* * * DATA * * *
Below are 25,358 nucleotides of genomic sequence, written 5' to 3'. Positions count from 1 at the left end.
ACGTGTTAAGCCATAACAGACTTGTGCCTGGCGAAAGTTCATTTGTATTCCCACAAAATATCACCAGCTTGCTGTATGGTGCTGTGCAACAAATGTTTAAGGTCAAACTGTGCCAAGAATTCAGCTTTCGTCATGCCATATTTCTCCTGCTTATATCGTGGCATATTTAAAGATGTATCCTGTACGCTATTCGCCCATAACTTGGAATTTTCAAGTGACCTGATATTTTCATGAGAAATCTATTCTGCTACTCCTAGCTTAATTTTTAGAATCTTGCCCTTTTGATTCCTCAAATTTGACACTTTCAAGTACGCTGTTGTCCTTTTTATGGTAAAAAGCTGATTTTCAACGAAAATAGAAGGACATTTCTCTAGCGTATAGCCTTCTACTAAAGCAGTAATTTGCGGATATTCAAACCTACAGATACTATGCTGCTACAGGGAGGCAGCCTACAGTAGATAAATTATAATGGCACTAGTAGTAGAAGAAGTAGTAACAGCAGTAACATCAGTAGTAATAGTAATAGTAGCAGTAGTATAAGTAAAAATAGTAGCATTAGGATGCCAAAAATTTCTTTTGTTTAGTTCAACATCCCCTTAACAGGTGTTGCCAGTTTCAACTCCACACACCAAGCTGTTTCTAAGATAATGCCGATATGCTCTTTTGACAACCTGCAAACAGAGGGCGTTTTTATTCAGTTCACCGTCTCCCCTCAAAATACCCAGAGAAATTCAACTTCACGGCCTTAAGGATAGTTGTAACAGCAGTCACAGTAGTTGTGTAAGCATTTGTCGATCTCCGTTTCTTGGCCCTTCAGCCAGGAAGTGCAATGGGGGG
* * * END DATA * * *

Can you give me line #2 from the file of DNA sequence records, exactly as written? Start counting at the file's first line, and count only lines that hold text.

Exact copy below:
ACGTGTTAAGCCATAACAGACTTGTGCCTGGCGAAAGTTCATTTGTATTCCCACAAAATATCACCAGCTTGCTGTATGGTGCTGTGCAACAAATGTTTAAGGTCAAACTGTGCCAAGAATTCAGCTTTCGTCATGCCATATTTCTCCTGCTTATATCGTGGCATATTTAAAGATGTATCCTGTACGCTATTCGCCCATAACTTGGAATTTTCAAGTGACCTGATATTTTCATGAGAAATCTATTCTGCTACTCCTAGCTTAATTTTTAGAATCTTGCCCTTTTGATTCCTCAAATTTGACACTTTCAAGTACGCTGTTGTCCTTTTTATGGTAAAAAGCTGATTTTCAACGAAAATAGAAGGACATTTCTCTAGCGTATAGCCTTCTACTAAAGCAGTAATTTGCGGATATTCAAACCTACAGATACTATGCTGCTACAGGGAGGCAGCCTACAGTAGATAAATTATAATGGCACTAGTAGTAGAAGAAGTAGTAACAGCAGTAACATCAGTAGTAATAGTAATAGTAGCAGTAGTATAAGTAAAAATAGTAGCATTAGGATGCCAAAAATTTCTTTTGTTTAGTTCAACATCCCCTTAACAGGTGTTGCCAGTTTCAACTCCACACACCAAGCTGTTTCTAAGATAATGCCGATATGCTCTTTTGACAACCTGCAAACAGAGGGCGTTTTTATTCAGTTCACCGTCTCCCCTCAAAATACCCAGAGAAATTCAACTTCACGGCCTTAAGGATAGTTGTAACAGCAGTCACAGTAGTTGTGTAAGCATTTGTCGATCTCCGTTTCTTGGCCCTTCAGCCAGGAAGTGCAATGGGGGG